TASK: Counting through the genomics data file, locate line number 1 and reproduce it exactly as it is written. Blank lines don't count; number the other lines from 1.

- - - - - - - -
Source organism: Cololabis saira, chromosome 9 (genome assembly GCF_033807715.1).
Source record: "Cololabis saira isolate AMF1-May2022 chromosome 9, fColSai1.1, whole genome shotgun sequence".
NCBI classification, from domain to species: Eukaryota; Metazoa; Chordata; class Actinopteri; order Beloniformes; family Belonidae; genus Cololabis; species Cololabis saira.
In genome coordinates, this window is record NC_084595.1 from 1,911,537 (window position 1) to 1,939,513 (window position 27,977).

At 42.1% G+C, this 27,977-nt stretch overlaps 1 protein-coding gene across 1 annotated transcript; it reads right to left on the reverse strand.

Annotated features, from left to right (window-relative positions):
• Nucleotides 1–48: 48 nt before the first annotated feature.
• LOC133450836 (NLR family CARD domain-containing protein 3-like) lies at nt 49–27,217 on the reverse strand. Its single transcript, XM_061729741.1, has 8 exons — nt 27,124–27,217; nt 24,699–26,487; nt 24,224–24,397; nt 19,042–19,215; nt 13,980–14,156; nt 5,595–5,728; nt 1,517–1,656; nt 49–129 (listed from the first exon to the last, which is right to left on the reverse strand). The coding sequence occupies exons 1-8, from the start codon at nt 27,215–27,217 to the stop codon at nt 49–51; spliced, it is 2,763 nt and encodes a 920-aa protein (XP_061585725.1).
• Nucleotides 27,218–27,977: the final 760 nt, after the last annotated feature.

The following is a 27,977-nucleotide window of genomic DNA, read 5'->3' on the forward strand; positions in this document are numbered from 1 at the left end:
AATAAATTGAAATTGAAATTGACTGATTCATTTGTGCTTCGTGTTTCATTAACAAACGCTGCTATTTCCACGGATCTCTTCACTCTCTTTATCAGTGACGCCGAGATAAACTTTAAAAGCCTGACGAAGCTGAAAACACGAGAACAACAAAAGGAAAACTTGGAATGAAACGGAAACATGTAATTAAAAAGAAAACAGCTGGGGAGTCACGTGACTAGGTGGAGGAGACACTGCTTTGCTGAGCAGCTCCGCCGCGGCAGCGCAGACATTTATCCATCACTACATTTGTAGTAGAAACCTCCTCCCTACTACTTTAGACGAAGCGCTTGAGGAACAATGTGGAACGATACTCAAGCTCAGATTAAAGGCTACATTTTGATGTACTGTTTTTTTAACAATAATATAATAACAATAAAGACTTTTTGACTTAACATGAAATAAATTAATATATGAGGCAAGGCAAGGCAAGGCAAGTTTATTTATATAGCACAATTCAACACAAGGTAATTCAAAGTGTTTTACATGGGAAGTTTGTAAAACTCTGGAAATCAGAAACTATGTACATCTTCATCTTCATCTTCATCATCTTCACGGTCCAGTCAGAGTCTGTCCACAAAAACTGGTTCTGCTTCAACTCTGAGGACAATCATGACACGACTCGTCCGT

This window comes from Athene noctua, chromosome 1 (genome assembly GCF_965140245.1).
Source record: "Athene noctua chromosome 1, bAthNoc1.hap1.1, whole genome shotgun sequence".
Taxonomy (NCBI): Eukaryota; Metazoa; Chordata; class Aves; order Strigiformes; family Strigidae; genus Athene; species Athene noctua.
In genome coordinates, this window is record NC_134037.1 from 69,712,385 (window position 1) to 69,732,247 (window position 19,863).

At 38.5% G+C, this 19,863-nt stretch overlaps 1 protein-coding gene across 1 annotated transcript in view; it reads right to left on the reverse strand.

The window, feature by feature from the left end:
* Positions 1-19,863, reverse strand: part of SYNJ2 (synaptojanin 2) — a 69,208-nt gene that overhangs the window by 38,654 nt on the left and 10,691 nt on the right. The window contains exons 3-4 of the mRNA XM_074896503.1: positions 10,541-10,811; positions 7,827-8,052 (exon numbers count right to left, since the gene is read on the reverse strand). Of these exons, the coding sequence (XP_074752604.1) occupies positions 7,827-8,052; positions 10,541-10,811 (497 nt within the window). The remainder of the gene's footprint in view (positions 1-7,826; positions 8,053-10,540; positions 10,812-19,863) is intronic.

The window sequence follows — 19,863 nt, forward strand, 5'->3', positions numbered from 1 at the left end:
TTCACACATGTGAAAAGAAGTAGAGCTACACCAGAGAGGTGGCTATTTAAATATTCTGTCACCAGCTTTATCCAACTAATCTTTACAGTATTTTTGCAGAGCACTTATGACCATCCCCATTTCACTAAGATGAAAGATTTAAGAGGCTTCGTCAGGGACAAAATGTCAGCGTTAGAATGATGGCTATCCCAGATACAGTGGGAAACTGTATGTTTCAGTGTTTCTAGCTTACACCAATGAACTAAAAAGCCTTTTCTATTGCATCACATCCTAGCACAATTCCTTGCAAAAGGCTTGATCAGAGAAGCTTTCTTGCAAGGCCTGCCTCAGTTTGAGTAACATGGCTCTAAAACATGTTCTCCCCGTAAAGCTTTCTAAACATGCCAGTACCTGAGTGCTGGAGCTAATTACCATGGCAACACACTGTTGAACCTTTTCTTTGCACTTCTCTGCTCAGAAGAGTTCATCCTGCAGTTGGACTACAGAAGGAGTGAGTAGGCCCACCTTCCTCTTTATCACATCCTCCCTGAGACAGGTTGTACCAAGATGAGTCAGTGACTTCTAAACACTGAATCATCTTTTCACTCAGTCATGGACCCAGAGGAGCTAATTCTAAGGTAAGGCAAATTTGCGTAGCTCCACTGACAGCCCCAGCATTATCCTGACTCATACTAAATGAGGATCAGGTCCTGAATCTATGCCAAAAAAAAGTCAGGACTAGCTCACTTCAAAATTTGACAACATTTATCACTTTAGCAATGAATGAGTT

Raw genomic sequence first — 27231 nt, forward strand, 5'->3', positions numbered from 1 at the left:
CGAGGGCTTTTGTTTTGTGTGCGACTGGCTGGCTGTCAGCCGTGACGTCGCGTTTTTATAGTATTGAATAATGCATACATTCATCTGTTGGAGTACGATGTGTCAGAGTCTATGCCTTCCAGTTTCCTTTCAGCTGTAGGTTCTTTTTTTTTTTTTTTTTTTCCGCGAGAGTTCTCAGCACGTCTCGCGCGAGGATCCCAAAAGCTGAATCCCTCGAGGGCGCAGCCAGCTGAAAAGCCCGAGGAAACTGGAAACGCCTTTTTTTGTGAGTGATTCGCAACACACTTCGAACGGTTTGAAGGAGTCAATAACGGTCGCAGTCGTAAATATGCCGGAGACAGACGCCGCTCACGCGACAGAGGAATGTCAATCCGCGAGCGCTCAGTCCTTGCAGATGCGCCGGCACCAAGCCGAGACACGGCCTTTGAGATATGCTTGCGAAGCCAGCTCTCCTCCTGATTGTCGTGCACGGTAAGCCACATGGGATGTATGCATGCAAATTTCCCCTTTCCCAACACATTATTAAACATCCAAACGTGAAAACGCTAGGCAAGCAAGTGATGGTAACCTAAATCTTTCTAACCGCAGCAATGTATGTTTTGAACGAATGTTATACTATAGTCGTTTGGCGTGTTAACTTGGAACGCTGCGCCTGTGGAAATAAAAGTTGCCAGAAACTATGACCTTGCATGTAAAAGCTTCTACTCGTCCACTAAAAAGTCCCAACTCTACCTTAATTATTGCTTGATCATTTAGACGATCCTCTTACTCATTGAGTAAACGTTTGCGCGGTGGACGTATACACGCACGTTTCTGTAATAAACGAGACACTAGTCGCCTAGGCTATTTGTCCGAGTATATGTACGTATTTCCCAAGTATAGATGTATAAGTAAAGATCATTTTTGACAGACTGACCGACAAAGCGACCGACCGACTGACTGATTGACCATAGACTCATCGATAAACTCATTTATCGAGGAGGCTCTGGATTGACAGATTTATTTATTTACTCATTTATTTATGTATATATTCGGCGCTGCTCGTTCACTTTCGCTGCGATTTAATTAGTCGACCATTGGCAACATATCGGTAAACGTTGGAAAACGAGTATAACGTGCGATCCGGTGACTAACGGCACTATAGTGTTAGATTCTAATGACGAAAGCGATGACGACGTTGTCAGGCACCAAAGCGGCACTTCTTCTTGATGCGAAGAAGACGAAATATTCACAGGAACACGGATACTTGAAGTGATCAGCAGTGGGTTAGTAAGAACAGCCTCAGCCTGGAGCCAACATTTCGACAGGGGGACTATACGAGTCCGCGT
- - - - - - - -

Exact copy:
Source organism: Cololabis saira, chromosome 9 (genome assembly GCF_033807715.1).